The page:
Completing the Cycle: August Wilson (1945-2005)
August Wilson rejected a trend toward 'colorblind' casting, believing that it made no sense to have Black actors play roles conceived and written within a White cultural framework.
Money can't buy what that piano cost.
-- Berniece, from The Piano Lesson
In the summer of 1990, my father was able to get tickets for us to see August Wilson's The Piano Lesson at the Walter Kerr Theater in New York. At the time, I had the appropriate amount of collegiate enthusiasm about seeing a well known play with well known actors on Broadway. But it wasn't until years later that I realized the significance of the experience. My father understood then that it was a singular opportunity to witness and absorb history -- literary history, Black history, American history.
Like Romare Bearden, Sarah Vaughan, Hank Aaron, and Barbara Jordan, August Wilson was a giant not only in Black culture but in American culture at large. He was lauded by the literary and theatrical establishment at the same time that he endeavored to maintain the orthodoxy of all-Black theater. With regard to his significance and duality, Princeton University English professor Daphne A. Brooks tells PopMatters: "He spoke to his own generation and to all generations about the way in which Black culture is interwoven with American culture, and the way in which American society has at times stifled and fragmented black lives."
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August Wilson, the Tony Award and Pulitzer Prize-winning playwright, died 2 October, at age 60, of liver cancer at a Seattle hospital. His death came only a few months after the stage debut of Radio Golf, the last installment of the celebrated 10-play cycle that he wrote and helped to produce over the last 25 years. The plays include his first Broadway production, Ma Rainey's Black Bottom, Joe Turner's Come and Gone (considered by many to be his masterwork), the commercial hit Fences, and The Piano Lesson, produced for television by Hallmark Hall of Fame in 1995. Each takes place during a different decade of the 20th century and is a dramatic snapshot of Black life during the last 100 years in America's cities. Later this month, the Virginia Theater will be renamed the August Wilson Theater -- the first Broadway theater named for an African American.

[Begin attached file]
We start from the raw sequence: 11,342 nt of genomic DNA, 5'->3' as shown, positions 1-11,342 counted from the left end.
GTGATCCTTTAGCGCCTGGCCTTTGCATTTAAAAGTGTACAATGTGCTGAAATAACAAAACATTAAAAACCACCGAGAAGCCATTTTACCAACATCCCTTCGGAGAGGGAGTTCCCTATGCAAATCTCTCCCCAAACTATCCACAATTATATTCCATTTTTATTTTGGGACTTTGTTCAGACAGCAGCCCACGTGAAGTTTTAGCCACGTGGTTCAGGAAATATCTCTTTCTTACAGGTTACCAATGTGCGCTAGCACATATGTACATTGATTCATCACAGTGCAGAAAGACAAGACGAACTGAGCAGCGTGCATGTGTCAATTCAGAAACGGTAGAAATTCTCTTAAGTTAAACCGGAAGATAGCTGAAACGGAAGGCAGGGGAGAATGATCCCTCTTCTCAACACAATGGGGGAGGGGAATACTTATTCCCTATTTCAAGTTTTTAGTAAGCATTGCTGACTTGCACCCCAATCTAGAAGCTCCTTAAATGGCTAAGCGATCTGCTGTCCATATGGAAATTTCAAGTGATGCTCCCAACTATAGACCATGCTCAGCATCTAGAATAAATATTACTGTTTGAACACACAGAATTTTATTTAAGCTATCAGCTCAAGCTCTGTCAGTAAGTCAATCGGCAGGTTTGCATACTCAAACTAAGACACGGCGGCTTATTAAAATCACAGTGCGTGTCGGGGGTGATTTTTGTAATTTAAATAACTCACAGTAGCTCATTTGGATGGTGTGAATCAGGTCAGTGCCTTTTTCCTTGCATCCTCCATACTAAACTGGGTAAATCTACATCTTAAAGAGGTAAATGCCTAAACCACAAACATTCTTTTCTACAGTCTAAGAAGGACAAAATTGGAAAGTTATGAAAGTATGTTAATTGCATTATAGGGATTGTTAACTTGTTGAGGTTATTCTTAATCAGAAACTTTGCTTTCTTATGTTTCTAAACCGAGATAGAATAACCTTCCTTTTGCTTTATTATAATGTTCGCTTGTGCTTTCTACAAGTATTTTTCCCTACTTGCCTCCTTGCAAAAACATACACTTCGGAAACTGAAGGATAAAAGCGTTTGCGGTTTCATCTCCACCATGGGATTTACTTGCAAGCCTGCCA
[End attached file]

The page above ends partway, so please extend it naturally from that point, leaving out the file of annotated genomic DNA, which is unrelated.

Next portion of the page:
Born Frederick August Kittel on 27 April 1945 to a German immigrant father and a Black mother in Pittsburgh, Wilson took his mother's maiden name as his own after his father died in 1965. His family moved to the mostly White Pittsburgh suburb of Hazelwood, where he was the only Black student at Central Catholic High School. He faced threats from his classmates and eventually left high school after a teacher accused him of plagiarizing a term paper. He finished his formal education by reading on his own at the public library.
During the '60s and '70s, Wilson served a brief stint in the military and worked various odd jobs. He began to write poetry and plays, and co-founded the Black Horizon Theater in Pittsburgh. He moved to Minneapolis-St. Paul in 1978 to work for the Science Museum of Minnesota, scripting Native American folk tales into children's plays. He earned a fellowship at the Minneapolis Playwrights Center in 1980. In 1982 the National Playwrights Conference at the O'Neill Theater Center in Waterford, Connecticut accepted Ma Rainey for production; at Yale University, Wilson began his long and fruitful collaboration with Lloyd Richards, the Director of the Yale Repertory Theater. Richards has directed all the Broadway productions of Wilson's plays.